These Overstrom tables, which acted like sluice boxes on steroids, were set on a slight tilt and had riffles running length-wise along their plane. The crushed iron ore and water would be fed onto these tables and an agitating motor would shake the table, causing the lighter silica and water to flow towards the tilted discharge as tailings, while the heavier iron would be captured by the riffles and sent to the concentrate side of the table.
"The Crosby mine has been closed indefinetly. This is the second Cleveland-Cliffs property to close recently. Over 100 men are affected. It is possible that the washing plant will be operated to handle the underground stockpile."
Engineering and Mining Journal, Vol. 111, No. 21, May 21, 1921.
Although the Crosby Mine was a fairly short lived operation, approximately 15 years of production, much was written about the plant when it was first constructed. Following its closer in 1921, the mine sat idle for about seven years until it was re-opened by the Butler Brothers as the open-pit Hoadley Mine. The Hoadley Mine sent its ore to the nearby Harrison concentrator (covered in a later post).
Much like other mines in the region, the transition to large scale open-pit mining eventually consumed even the faintest sign of the former Crosby Mine and Washing Plant, two more ghosts on the Mesabi landscape.
In terms of the Crosby mine, it was an economically menial producer when compared to other mines in the western Mesabi. The Crosby washing plant, too, was neither innovative like the La Rue, nor lasting like the Trout Lake. The Crosby mine and washing plant's cultural and environmental footprints have been seemingly washed away by the tides of a transitioning industrial landscape, reworked and rewashed as new technologies find ways to profit off of historic waste.
In the fall of 1910, two immigrant laborers, Sam Alto, 29, from Finland, and Blazo Peakovitch, 22, from Montenegro, were killed within the depths of the Crosby Mine. Sam Alto was employed on a timbering crew, erecting a subterranean support structure within the drifts of the mine. While Sam was setting timbers, a crew of miners in a level above him set off a dynamite charge, sending a blast of rubble into Sam's drift and on top of him. Sam was buried under a pile of taconite, a valueless material in 1910, dying of asphyxiation. Blazo Peakovitch worked as a trammer, operating the brake system on the underground locomotive that moved iron ore from the drifts to the hoisting shaft. As the train moved from the drifts towards the shaft, Blazo apparently lost his balance and fell under the moving machine. The ore cars bounded over his body, crushing his skull.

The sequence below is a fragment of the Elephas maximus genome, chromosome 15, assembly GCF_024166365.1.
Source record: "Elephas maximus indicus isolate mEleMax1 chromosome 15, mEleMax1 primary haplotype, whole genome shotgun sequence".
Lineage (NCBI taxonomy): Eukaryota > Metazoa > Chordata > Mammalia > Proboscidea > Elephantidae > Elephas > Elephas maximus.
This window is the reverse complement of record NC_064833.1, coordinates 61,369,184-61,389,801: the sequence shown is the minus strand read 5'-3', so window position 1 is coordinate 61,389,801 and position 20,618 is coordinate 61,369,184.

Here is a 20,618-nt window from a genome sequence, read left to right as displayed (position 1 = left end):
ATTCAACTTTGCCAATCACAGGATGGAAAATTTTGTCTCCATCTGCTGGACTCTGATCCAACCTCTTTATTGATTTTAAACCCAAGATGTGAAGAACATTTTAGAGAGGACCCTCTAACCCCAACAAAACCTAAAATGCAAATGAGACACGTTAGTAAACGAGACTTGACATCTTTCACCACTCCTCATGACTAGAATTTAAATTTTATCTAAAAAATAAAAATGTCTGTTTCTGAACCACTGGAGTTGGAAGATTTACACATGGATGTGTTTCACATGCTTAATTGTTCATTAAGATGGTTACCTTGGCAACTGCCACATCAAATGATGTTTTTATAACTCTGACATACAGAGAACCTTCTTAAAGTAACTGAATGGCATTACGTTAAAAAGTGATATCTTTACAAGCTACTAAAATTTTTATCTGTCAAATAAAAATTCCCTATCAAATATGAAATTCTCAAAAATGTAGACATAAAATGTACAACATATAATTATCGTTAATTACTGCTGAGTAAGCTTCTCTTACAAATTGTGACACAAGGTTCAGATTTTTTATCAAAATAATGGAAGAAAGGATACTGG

Sam and Blazo are just two of the many ghosts that lived and worked within the ghost mines and ghost plants of the Lake Superior Iron District.
It has been said that the first step in the heritage process is recognition - acknowledging first that something existed, and second that it produced something meaningful. Whether or not abandoned mines and ghost plants like the Crosby did so is up for debate, but I think their stories, and the stories of workers like Sam and Blazo serve as important and meaningful reminders of our industrial past as we work towards creating a safer and healthier post-industrial future.
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John Baeten holds a PhD in Industrial Heritage and Archaeology from Michigan Technological University. His research aims to contextualize the environmental legacies of industrialization as meaningful cultural heritage.